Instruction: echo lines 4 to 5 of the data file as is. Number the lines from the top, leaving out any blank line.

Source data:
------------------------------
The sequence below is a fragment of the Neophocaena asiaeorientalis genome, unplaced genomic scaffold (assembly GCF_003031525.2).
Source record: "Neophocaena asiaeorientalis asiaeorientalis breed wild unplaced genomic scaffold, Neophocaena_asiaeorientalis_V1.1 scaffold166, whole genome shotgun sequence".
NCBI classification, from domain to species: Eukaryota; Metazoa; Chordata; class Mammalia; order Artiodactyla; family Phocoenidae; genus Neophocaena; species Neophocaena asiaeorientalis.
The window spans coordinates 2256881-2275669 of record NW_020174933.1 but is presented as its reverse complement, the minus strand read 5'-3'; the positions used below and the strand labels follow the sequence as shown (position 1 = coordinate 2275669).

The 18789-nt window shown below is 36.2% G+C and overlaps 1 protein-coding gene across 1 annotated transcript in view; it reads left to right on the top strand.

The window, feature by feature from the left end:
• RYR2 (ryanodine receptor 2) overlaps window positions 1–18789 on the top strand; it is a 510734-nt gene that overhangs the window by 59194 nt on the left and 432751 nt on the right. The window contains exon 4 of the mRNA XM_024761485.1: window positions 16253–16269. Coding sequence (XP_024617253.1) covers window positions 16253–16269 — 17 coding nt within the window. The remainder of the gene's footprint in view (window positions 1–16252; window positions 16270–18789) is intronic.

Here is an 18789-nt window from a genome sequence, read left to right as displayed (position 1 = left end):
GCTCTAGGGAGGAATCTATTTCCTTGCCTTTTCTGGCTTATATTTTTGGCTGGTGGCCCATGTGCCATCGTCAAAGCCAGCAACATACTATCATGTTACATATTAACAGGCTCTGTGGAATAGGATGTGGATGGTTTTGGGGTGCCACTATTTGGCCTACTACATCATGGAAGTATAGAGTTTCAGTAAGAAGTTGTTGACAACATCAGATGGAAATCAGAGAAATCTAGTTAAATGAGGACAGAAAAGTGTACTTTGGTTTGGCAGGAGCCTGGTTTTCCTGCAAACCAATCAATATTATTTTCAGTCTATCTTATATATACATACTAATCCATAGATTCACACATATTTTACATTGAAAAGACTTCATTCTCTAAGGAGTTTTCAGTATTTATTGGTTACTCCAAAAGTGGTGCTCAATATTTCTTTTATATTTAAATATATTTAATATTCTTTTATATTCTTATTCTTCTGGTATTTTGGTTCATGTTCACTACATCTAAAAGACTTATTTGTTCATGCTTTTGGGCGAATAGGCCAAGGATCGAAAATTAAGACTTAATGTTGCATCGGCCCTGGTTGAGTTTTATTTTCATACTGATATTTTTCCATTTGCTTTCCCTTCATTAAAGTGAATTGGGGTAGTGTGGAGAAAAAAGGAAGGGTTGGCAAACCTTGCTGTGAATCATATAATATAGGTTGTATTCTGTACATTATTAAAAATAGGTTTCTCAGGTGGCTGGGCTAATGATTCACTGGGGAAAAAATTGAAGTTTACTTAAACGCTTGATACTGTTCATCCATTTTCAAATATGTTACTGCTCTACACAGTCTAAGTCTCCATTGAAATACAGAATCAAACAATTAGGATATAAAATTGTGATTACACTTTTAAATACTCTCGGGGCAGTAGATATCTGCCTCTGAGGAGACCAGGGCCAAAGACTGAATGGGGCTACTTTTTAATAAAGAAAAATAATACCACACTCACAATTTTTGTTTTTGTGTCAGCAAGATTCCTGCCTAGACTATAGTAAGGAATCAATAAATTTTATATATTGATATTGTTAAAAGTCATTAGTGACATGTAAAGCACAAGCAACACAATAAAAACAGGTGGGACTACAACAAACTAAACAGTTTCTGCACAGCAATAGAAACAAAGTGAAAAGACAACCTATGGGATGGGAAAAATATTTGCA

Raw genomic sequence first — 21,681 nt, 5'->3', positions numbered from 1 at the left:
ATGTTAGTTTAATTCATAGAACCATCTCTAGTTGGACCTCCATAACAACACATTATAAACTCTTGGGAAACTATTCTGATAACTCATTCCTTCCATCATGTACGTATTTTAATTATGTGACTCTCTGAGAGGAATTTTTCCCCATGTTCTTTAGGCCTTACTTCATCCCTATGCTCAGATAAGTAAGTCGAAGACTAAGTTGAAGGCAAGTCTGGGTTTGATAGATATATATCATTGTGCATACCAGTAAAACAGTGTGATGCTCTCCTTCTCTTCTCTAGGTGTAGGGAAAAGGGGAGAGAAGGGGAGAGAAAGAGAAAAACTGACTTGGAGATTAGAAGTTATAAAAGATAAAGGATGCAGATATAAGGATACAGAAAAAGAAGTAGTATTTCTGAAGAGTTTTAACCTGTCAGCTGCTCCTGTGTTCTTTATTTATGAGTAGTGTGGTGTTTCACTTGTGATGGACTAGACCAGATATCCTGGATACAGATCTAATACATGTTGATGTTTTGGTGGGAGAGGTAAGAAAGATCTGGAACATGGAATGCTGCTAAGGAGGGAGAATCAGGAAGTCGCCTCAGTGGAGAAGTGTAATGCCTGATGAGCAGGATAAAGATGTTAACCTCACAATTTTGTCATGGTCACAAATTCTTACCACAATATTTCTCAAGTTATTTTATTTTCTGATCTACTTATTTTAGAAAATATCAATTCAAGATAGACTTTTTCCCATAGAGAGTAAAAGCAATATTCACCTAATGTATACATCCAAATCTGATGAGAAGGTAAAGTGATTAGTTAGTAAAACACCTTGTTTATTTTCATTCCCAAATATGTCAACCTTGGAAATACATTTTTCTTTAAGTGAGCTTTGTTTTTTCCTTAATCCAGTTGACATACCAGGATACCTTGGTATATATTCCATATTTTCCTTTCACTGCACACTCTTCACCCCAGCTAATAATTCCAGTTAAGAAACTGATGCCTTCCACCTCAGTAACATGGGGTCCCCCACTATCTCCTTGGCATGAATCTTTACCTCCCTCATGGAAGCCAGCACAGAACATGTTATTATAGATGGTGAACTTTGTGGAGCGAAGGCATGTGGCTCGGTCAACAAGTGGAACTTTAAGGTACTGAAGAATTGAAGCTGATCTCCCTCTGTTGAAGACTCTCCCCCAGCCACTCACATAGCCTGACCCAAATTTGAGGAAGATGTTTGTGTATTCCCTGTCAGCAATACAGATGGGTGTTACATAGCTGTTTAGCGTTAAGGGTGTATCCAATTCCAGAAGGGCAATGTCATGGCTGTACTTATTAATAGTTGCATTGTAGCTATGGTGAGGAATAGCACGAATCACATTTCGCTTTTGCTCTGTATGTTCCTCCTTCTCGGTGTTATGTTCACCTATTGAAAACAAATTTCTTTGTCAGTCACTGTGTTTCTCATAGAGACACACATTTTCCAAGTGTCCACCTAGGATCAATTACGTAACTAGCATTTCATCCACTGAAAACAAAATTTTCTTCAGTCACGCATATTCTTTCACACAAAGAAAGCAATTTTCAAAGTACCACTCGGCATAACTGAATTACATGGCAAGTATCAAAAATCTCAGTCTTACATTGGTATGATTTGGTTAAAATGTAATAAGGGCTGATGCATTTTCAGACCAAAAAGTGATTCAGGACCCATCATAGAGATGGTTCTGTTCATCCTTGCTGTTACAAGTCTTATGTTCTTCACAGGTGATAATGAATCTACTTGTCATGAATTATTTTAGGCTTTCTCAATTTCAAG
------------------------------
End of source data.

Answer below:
The window spans coordinates 2256881-2275669 of record NW_020174933.1 but is presented as its reverse complement, the minus strand read 5'-3'; the positions used below and the strand labels follow the sequence as shown (position 1 = coordinate 2275669).

The 18789-nt window shown below is 36.2% G+C and overlaps 1 protein-coding gene across 1 annotated transcript in view; it reads left to right on the top strand.